I raised it to my shoulder, set my aim, and swung with all the might a twelve-year-old girl could muster. The hammer struck the wall, but the only evidence of its contact was a resounding boom. I hadn’t budged it an inch.
A boy in his late teens had been watching. He sauntered over, with a half-smile and southern drawl, saying, “Let me take care of that for you.”
As he reached for the sledgehammer, I stepped back and swung as hard as I could. Bam! A hole appeared in the wall, debris fell to the floor. I turned to him, smiled, and said, “Thanks, but I’ve got it.”
While the US workforce has made great strides when it comes to gender diversity, not all industries are equally diverse. In sectors like education and healthcare, it's socially acceptable for women to make up the majority of the field; historically, professions like teaching and nursing were seen as nurturing, acceptable roles for women outside the home (at least until marriage).
Times, however, are changing—as are career options. Science, technology, engineering, and mathematics (STEM) have a multitude of growing applications, and yet, their corresponding industries are still largely considered a boy’s only club. The STEM club is only set to grow in numbers, as its “faster than average” growth projects nearly 600,000 new jobs by 2026.
Ladies, if you’re listening, it’s time to go out there and grab your STEM sledgehammer. The future is coming, and you can do it yourself.
One explanation may be that girls aren’t encouraged to pursue STEM the same way that boys are. In educational and home settings, adults reinforce the concept that boys have a better grasp of math and spatial skills, while girls are naturally better when it comes to verbal skills.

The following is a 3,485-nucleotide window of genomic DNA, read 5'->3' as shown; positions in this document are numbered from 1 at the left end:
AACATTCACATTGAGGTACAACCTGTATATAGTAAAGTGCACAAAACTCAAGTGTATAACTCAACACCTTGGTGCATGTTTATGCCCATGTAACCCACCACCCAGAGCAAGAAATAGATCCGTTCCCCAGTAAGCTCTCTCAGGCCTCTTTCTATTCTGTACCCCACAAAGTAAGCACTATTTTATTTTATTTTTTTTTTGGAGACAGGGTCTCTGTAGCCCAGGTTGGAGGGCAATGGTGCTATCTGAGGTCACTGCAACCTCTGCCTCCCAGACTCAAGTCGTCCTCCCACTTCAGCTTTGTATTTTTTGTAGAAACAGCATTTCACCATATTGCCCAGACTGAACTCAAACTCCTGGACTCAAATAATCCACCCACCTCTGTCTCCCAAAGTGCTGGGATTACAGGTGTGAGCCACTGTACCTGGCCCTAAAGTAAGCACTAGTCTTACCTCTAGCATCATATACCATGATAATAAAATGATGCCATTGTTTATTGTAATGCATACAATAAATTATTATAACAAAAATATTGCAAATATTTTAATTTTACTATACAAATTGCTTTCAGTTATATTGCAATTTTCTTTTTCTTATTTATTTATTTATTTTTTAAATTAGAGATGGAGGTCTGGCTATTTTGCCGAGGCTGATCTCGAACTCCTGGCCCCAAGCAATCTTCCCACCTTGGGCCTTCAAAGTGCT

Yes, it’s true, there are plenty of jokes and memes out there about how much women talk, and how much they talk to each other. But the question is, are children born with inherent spatial and communication skills, or are they fostered by society based on our gender?
Studies show high-performing boys and girls achieve similar scores in STEM subjects, so it’s entirely reasonable to say anyone can learn STEM skills or become an effective communicator if they’re in an encouraging and empowering environment.
- The International Consortium of Minority Cybersecurity Professionals’ mission is “To achieve the consistent representation of women and minorities in the cybersecurity industry through programs designed to foster recruitment, inclusion and retention.” ICMCP offers multiple programs, including Cyber Security Scholarships, the Mutual Match Mentor/Protégée Program, Networking Opportunities, and Technical Training Workshops. Their initiatives are making the tech industry more inclusive for women and other minorities.
- The National Center for Women and Information Technology is a “national non-profit focused on women's participation in computing” and they work to help organizations “recruit, retain, and advance” women in tech fields. They have formed alliances with national organizations, including workforce and education connections, while providing resources and programs to encourage and support women in tech.
- The Microsoft Software & Systems Academy for Military Spouses was created as a solution to reduce the percentage of unemployed and underemployed military spouses. The inaugural class began in September, and promises participating spouses valued technology skills that can be translated into tech jobs.
- The Society of Military Spouses in STEM advocates for military spouses in STEM careers by building networks, mentoring, increasing jobs, internships, education, and scholarship opportunities.
STEM is still a male-dominated field, so you may be wary about entering it, but don’t worry. Just grab your sledgehammer, remind yourself that you’ve got this, and swing with all your might!
Story by Amanda Marksmeier